Written by: Kate Addison
Lingering over my cold beer on the balcony of a charming French brasserie, the only sign of the latest tropical cyclone skirting Rodrigues Island, located just off Mauritius, is the unripe mangoes falling from the tree across the road. Each strong gust of wind is greeted by a dull thud of fruit on the pavement.
Our arrival here, via the tall ship Picton Castle, was delayed by a few days as we dodged the first tropical storm of the season, diverting a couple of hundred miles to avoid its path. And now another storm to our north threatens to delay our departure for Reunion Island. 28 days from Indonesia, and with another 3 000 miles of open water before Cape Town, the lovely little Creole island of Rodrigues is a welcome break mid-Indian Ocean for the flocks of yachts that sail this way every year. But this is no yachting holiday: I am here as one of 44 crew on the tall ship Picton Castle. A registered sail training vessel, bound westwards around the world seeking adventure travel and maritime training.
Local children often ask us, wide-eyed, if Picton Castle is a pirate ship, and it does look like Jack Sparrow might be about to swing down from the rigging, cutlass in teeth. But apart from the romance of sailing around the world, Picton Castle also teaches serious seamanship skills. With no passengers aboard, trainee and professional crew work the ship together and then spend their off-watches exploring ashore.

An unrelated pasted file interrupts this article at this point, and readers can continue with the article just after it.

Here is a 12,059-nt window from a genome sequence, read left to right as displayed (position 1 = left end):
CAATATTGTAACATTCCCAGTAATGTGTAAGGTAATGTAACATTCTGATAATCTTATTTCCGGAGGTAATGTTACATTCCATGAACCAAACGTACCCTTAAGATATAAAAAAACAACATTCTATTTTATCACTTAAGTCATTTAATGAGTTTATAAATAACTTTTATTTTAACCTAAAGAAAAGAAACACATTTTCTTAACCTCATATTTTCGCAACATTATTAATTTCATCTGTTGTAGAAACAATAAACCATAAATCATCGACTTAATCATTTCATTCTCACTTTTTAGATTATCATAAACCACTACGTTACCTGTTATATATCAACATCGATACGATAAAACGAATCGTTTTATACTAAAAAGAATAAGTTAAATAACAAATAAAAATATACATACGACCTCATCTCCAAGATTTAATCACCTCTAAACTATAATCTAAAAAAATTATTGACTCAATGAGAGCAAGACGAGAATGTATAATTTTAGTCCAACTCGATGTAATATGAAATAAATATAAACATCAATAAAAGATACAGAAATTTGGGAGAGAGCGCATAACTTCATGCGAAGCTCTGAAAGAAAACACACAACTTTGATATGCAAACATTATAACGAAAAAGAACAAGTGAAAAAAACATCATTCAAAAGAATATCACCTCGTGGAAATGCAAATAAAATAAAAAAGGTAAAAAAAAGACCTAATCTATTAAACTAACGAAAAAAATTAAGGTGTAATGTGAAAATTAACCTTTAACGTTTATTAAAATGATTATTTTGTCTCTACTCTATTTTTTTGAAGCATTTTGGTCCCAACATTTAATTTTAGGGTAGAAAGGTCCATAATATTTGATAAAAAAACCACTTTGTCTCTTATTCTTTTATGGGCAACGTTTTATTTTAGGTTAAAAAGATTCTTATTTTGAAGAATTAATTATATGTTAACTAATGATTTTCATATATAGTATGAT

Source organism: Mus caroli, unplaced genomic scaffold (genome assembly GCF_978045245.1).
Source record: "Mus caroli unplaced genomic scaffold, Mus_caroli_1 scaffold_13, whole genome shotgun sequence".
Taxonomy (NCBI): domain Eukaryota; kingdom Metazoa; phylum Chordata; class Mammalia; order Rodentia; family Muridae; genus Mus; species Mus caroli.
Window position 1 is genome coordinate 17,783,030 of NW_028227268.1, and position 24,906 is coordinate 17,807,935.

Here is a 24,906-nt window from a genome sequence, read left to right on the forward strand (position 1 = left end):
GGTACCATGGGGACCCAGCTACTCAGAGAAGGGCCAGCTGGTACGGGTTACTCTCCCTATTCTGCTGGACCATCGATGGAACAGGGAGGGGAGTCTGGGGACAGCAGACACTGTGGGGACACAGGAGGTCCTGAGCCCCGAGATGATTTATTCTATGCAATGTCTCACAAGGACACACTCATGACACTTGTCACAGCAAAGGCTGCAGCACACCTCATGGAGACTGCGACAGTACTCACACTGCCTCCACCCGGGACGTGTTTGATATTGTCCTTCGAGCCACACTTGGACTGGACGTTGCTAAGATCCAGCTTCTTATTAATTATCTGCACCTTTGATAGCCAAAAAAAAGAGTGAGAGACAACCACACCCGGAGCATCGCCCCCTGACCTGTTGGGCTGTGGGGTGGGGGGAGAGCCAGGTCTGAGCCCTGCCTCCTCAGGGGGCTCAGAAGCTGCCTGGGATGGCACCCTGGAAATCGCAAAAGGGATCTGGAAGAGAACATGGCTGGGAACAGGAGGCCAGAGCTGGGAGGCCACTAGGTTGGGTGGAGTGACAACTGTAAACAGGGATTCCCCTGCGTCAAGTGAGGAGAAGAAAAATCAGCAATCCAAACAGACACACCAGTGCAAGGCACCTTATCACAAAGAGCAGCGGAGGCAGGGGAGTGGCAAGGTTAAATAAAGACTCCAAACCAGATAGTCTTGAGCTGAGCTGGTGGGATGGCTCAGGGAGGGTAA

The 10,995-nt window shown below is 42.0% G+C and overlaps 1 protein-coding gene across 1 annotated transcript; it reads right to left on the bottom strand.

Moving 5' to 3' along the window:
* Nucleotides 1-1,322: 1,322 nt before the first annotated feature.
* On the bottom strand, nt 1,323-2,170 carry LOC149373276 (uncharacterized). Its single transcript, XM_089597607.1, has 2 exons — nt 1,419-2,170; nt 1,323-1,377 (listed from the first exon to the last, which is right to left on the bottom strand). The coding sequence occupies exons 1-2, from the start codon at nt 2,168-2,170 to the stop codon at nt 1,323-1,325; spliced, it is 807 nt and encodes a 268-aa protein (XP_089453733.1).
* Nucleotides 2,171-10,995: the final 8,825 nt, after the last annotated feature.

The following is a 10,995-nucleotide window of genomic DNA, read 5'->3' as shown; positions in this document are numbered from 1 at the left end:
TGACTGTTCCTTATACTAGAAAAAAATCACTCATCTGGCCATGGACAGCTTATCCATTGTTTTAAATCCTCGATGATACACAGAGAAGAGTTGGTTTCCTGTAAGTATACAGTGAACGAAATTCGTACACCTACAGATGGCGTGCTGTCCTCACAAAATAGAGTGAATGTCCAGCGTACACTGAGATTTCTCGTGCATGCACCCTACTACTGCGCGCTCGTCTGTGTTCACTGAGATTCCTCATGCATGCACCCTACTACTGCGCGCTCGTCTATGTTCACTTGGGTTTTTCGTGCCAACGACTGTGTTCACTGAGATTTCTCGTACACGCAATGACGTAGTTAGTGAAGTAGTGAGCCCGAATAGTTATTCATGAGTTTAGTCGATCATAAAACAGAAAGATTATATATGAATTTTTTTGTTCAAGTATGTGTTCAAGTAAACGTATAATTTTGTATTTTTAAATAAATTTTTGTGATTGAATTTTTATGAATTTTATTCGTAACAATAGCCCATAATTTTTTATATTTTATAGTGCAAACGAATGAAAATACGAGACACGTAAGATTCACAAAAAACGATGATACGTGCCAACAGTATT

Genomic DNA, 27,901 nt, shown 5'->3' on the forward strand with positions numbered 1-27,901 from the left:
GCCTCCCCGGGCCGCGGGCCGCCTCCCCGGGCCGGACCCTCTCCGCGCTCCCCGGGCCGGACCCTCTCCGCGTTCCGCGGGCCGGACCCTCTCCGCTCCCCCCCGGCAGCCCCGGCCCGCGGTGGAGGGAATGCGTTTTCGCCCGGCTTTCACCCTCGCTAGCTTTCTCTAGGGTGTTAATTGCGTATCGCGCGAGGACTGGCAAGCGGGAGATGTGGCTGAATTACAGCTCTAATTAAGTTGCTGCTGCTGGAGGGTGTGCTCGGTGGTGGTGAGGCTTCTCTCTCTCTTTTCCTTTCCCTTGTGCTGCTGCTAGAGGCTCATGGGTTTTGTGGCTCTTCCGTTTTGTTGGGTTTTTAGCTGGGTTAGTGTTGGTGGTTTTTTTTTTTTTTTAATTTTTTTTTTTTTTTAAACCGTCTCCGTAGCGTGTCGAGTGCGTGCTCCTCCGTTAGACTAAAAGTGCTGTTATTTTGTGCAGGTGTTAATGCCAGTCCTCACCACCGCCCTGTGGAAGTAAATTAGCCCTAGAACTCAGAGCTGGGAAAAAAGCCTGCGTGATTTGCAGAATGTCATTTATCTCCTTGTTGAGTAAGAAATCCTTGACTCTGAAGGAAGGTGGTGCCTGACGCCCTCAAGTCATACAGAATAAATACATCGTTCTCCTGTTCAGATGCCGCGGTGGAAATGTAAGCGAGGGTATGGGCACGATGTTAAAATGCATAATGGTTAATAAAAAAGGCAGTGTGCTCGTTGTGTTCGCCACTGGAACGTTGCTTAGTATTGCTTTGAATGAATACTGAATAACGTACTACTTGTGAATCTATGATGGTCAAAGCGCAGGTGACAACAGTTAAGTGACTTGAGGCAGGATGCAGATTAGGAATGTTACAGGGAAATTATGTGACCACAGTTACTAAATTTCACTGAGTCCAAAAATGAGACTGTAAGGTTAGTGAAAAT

The crew are not complaining about being storm-bound in Rodrigues: it’s a lovely and laid-back volcanic island that seems to mix its East African and European roots effortlessly. The people I have met are all friendly and welcoming. The beaches are beyond beautiful too. The local dialect is Rodriguan Creole, with French and English as second languages, and the food is a sort of creole too – curries and chutneys and rice, local sausage and fish dishes all served with the ubiquitous green chill paste called mazavaroo.
There are deep fried snacks sold from little glass cabinets by the side of the road, and drinking coconuts: perfect refreshment on a tropical day.
Picton Castle is not the first sailing ship to call at Rodrigues: from as early as the 16th century Portuguese ships in the spice trade were calling here for food and fresh water. Back then the sailors would have been delighted to capture the endemic giant tortoises and dodos to fill their cargo hold with fresh meat for the long journey.
These days there are still tortoises, safe in a sanctuary on the east of the island. The dodos, sadly, did not make it.